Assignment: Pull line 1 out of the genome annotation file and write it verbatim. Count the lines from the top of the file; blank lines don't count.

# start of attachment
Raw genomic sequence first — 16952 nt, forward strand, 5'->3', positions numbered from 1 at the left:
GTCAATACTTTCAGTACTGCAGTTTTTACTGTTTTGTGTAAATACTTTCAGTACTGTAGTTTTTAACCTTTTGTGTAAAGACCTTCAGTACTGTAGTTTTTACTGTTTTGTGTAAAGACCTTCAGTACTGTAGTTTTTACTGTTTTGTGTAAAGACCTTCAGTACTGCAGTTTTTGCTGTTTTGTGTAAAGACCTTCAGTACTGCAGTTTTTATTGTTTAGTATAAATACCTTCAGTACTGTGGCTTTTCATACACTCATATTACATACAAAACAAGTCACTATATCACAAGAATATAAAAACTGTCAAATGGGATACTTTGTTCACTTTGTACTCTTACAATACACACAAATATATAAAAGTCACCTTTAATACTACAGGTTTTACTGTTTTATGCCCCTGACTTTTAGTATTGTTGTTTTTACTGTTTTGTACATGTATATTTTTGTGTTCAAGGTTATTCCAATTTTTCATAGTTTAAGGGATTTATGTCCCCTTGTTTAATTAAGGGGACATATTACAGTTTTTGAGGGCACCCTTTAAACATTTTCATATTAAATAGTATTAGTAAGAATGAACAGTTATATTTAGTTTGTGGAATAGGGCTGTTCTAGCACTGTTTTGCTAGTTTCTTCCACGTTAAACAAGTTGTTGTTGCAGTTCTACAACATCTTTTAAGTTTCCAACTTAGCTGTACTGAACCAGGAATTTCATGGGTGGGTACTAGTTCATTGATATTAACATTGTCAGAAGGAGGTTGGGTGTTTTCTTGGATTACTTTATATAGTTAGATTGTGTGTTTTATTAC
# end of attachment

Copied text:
Raw genomic sequence first — 16952 nt, forward strand, 5'->3', positions numbered from 1 at the left: